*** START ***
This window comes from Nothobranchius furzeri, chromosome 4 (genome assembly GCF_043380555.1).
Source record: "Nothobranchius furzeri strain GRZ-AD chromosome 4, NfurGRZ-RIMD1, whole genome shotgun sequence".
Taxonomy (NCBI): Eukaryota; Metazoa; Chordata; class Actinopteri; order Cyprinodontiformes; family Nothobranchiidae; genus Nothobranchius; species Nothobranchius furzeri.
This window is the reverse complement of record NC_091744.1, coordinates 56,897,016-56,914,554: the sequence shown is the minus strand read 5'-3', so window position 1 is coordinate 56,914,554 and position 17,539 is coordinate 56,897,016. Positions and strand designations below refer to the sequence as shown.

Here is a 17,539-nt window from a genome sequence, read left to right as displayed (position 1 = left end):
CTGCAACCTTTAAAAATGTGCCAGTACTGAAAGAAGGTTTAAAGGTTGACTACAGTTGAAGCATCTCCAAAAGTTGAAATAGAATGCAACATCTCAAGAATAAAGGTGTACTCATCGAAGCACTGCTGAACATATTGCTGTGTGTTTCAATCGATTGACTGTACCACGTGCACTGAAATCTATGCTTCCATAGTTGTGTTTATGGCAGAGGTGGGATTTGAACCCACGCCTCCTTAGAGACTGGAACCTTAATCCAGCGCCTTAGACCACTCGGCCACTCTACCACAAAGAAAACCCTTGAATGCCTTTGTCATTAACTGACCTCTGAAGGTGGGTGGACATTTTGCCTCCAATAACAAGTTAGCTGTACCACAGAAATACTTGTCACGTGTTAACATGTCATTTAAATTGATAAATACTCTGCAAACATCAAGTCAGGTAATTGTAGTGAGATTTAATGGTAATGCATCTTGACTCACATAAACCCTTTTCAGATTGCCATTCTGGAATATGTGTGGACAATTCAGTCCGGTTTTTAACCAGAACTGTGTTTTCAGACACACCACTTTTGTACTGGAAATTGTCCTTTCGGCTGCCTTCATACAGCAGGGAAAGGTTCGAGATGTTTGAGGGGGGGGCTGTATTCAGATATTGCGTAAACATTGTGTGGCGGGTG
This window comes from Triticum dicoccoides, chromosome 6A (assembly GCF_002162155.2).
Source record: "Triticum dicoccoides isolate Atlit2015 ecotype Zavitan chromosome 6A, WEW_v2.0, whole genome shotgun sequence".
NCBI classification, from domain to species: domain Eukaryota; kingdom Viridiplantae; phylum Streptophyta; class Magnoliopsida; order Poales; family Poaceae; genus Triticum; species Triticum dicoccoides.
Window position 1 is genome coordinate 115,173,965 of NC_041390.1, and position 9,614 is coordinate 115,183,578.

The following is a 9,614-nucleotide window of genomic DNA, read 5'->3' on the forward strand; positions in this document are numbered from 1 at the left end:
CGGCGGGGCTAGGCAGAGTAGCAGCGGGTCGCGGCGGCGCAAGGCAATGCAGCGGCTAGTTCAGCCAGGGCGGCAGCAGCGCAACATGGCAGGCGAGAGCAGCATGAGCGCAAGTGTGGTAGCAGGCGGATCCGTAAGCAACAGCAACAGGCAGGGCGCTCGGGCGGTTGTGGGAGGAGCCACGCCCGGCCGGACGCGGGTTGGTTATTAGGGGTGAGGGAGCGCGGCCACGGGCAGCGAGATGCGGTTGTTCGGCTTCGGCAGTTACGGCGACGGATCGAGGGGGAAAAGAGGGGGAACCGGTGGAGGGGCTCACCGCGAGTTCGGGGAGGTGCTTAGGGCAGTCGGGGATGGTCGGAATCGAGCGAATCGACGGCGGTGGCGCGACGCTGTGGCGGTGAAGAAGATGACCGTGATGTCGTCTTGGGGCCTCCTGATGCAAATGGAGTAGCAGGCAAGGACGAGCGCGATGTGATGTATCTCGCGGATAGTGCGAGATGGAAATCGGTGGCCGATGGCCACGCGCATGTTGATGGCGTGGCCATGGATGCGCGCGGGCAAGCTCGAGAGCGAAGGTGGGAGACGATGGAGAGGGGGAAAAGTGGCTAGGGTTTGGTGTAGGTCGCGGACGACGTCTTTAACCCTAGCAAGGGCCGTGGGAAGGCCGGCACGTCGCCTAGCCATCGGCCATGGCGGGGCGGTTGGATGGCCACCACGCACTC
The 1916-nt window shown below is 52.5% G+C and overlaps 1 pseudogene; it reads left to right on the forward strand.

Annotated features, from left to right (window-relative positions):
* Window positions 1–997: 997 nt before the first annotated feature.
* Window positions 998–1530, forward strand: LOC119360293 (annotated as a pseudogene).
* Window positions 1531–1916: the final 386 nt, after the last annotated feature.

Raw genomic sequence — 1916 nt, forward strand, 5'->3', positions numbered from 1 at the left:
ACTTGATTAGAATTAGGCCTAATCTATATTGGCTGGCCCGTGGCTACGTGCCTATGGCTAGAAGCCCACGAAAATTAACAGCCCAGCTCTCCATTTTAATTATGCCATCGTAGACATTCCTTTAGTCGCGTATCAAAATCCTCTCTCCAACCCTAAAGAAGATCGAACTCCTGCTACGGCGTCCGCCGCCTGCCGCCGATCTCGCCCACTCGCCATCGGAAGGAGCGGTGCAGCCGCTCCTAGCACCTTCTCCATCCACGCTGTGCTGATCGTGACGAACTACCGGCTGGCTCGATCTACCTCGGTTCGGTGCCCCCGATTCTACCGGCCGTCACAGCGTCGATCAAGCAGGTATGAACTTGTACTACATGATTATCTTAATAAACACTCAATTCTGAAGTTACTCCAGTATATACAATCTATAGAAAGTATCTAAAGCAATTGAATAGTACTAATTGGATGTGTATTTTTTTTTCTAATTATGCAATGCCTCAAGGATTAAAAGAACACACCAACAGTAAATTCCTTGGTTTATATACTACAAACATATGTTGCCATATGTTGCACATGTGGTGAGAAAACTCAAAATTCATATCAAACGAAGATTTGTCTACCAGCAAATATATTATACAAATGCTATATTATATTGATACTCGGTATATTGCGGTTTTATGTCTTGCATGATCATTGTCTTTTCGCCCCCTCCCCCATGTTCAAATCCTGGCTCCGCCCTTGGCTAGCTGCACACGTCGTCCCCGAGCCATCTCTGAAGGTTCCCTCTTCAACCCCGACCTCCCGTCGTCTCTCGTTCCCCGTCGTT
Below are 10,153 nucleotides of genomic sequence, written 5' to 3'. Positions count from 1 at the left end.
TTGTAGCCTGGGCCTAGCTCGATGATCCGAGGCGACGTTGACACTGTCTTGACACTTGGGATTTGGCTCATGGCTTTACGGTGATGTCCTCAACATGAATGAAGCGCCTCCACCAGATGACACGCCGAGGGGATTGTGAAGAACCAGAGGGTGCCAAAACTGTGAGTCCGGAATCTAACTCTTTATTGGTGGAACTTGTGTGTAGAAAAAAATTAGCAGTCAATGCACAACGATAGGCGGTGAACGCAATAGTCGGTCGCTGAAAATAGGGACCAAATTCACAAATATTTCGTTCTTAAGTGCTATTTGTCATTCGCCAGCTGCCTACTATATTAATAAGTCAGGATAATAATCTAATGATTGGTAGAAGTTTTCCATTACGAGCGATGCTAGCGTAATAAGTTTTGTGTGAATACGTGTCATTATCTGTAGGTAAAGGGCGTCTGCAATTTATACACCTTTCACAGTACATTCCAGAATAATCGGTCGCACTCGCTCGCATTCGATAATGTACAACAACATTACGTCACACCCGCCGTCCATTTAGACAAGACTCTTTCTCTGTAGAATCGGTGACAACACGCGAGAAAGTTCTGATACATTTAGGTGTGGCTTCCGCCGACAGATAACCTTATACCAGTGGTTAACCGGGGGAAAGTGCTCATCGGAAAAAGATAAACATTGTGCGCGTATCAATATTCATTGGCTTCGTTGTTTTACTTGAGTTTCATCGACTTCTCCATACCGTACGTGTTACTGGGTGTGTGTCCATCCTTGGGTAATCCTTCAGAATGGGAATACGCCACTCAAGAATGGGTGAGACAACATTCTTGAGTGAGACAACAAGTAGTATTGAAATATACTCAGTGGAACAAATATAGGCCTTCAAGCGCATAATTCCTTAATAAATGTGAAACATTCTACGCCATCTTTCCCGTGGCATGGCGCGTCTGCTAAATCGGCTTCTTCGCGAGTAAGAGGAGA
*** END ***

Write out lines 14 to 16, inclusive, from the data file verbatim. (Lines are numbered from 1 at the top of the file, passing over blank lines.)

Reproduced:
Annotated features, from left to right (window-relative positions):
* Window positions 1–997: 997 nt before the first annotated feature.
* Window positions 998–1530, forward strand: LOC119360293 (annotated as a pseudogene).